What is the Problem with English Language Teaching in Spain?

The Spanish education system seems to focus on a sum of grammatical rules, which the student has to memorise as if they were mathematical formulae. As a result, the student does not exercise the communicative virtues of the language he or she is learning.

The problem with this is that English seems to be taught as if it were a theoretical subject rather than a practical one. Moreover, grammar teaching is usually done when someone has already mastered the language in its communicative form. 

In other words, it seems that in Spain things are done the other way round, as the most complicated things are learnt first. 


The bilingual model is also called into question. Opinions are sharply divided on the results of English bilingual schools, which in some communities now account for more than half of all schools. 

While some believe that teaching the language through other subjects has greatly improved pupils’ command of English, others criticise it as a segregating model that sacrifices the content of other subjects, being suitable only for those who receive extracurricular reinforcement and additionally penalising pupils with learning difficulties.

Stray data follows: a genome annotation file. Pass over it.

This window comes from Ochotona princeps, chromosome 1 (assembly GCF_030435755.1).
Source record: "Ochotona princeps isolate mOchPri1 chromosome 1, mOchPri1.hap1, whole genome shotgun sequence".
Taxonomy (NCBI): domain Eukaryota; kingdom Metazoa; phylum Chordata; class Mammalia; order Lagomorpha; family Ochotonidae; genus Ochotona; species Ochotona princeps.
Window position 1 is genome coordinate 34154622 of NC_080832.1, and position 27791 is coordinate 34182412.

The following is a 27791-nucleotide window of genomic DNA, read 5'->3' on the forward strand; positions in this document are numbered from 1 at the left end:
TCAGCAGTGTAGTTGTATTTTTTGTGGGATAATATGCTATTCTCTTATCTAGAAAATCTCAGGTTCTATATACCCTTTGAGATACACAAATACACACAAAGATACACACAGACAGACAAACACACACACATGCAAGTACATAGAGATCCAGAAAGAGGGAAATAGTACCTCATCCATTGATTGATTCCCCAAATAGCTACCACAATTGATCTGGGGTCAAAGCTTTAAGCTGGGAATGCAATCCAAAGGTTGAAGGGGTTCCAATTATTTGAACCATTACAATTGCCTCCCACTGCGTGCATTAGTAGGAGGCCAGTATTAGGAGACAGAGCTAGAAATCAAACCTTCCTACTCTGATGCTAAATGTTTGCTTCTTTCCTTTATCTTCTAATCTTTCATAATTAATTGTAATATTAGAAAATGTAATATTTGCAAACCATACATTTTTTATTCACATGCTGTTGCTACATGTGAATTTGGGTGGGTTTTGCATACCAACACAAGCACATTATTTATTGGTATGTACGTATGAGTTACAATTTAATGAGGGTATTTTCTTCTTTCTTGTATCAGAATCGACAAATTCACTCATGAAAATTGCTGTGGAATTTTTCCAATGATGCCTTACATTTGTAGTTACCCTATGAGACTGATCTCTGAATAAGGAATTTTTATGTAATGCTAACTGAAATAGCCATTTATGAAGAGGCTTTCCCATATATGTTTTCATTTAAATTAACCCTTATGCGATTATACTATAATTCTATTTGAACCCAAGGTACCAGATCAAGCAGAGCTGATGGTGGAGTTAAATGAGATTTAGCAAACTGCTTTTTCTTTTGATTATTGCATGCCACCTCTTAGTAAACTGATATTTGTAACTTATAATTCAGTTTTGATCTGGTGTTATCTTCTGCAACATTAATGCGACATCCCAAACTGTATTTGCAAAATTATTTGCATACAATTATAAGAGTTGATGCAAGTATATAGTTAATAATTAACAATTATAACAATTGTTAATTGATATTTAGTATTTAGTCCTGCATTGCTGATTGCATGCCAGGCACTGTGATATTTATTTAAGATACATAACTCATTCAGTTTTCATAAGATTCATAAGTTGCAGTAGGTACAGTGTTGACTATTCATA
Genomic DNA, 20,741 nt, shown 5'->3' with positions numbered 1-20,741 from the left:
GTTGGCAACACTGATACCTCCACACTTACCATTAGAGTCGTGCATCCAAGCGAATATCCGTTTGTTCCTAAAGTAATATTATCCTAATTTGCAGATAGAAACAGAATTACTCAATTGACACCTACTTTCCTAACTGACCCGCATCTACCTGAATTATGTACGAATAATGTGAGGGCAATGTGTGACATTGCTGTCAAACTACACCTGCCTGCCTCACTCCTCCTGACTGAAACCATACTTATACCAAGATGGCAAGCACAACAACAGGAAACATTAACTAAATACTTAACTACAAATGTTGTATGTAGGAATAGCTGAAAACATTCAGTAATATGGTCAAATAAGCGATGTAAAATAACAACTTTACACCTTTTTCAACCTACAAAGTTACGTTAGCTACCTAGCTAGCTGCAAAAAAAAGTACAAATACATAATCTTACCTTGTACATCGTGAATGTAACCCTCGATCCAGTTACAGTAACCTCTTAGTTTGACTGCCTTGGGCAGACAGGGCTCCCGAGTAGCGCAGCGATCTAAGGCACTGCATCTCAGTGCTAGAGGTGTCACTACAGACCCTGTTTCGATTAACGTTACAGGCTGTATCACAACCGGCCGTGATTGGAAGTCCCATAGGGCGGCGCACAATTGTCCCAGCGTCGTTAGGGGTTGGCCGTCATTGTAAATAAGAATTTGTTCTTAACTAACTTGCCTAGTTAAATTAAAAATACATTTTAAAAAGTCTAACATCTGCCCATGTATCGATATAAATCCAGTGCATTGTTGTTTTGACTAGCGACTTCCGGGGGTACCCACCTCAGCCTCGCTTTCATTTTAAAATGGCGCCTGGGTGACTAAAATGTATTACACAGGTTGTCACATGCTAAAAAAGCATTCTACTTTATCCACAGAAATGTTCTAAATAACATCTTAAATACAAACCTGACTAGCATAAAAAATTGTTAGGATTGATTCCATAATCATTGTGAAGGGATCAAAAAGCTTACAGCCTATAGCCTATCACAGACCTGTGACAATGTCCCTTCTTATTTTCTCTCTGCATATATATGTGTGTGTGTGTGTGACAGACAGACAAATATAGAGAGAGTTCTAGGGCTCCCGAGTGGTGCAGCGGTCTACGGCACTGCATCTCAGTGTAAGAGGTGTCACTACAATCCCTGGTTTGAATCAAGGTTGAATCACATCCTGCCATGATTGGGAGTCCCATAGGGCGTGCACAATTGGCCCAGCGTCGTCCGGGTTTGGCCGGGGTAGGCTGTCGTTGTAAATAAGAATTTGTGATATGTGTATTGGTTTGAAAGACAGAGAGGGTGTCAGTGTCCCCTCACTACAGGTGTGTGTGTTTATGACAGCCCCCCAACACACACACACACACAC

Independently, dozens of teachers have coincided in pointing to the low level of oral English in the classroom as a cause of the fact that it is not learned well in Spain, even though it is the natural way to learn a language. 

A language is learned through use and exposure, but in Spain, rather than practising listening or speaking, teachers tend to use more written activities in English teaching. The reason? It’s a more practical tool for handling groups of 25 or 30 rowdy students.

Other Reasons 

The Spanish Don’t Watch Films in Original Version

As a consequence of being a powerful language, Spain benefits from a large publishing, audiovisual, translation and dubbing industry. This is something that doesn’t exist in other countries, where people are naturally forced to watch more films and television in the original version with subtitles, for example.


Spanish Is the 4th Most Spoken Language in the World